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Thread: question re metering for zone III and overexposing HP5+ a little

  1. #11

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    May 2020
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    Re: question re metering for zone III and overexposing HP5+ a little

    Bruce Barnbaun advocated placing shadows in zone IV, to get the contrast benefit of the straight line section. Maybe that's what motivated you to use the EI of 200. https://youtu.be/rlnt5yFArWo

    Sent from my Pixel 6 using Tapatalk

  2. #12

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    Re: question re metering for zone III and overexposing HP5+ a little

    That works well and allows you to print down the negative BUT you have to make sure that the development time is correct. For a normal (N) subject, that may be close when using a published stock development time on a film like HP5 but I'd be concerned about that when using either low concentration developers (HC110B, etc) where exhaustion would be likely for scenes requiring much longer development times (N+2, etc). I've always followed the Beyond the Zone system testing methods where you get all the data you need about the film and developer in a very simple test. The View Camera store even offers pre-exposed film for testing.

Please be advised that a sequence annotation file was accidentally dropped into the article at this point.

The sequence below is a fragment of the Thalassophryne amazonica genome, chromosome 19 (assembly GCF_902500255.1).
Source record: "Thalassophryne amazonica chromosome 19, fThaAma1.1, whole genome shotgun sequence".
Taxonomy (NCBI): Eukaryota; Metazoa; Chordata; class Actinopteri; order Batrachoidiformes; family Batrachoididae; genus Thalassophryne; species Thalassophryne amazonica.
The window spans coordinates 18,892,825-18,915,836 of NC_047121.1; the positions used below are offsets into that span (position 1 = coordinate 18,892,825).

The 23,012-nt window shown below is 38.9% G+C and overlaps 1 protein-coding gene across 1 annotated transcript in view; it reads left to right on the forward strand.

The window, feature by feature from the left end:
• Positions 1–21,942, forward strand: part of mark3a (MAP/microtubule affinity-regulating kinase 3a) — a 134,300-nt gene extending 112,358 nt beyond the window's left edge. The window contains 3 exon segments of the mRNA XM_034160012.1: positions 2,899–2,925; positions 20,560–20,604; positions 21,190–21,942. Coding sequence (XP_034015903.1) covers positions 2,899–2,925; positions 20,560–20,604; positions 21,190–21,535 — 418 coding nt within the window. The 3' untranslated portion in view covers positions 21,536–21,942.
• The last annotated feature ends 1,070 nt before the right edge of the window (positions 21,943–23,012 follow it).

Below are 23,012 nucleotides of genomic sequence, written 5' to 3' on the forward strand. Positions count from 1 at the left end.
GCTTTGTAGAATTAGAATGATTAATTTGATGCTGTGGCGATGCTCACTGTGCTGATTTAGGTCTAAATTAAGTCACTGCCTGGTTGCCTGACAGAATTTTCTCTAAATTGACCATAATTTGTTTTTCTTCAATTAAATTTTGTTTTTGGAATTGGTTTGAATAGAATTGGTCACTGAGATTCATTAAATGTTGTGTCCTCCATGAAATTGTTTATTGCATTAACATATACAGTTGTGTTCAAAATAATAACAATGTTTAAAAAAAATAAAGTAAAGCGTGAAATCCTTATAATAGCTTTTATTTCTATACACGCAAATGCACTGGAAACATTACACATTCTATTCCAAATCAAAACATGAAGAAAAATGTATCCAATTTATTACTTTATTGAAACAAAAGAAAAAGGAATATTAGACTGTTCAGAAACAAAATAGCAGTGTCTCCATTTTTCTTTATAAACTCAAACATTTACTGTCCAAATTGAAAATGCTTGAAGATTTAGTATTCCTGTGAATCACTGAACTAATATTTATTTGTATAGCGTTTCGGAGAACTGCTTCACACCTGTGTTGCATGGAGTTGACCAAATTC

3. #13
    Drew Wiley
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    Re: question re metering for zone III and overexposing HP5+ a little

    I never could figure out Barnbaum's stubbornness in that respect. Terrible advice. He could do good work, but sure did it the hard way sometimes. No wonder he was addicted to Farmer's Reducer, attempting to salvage the gradation in upper values. Or maybe he just thought the film he preferred was the only "official" one worthy of teaching. Maybe he was imprinted early on with Tri-X and a primitive meter. Why not just select a film with a longer straight line, and less toe, to begin with? In fact, the ONLY film where I'd place the shadow value on Z3 is with Pan F, which has an exaggerated S curve; I can't figure out why anyone would need to use Z4 for any kind of film. Even color chrome film isn't that restricted!

  4. #14

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    Re: question re metering for zone III and overexposing HP5+ a little

    Metering "Dark shadows" sounds close to what my SEI photometer was calibrated for. Modern meters are all calibrated for a Zone 5 exposure. by using a lower speed and a shorter development time you're just compensating for metering Zone 2 (texture, IIRC)

    Sounds like a complicated way to go about something that isn't so complicated.

  5. #15

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    Re: question re metering for zone III and overexposing HP5+ a little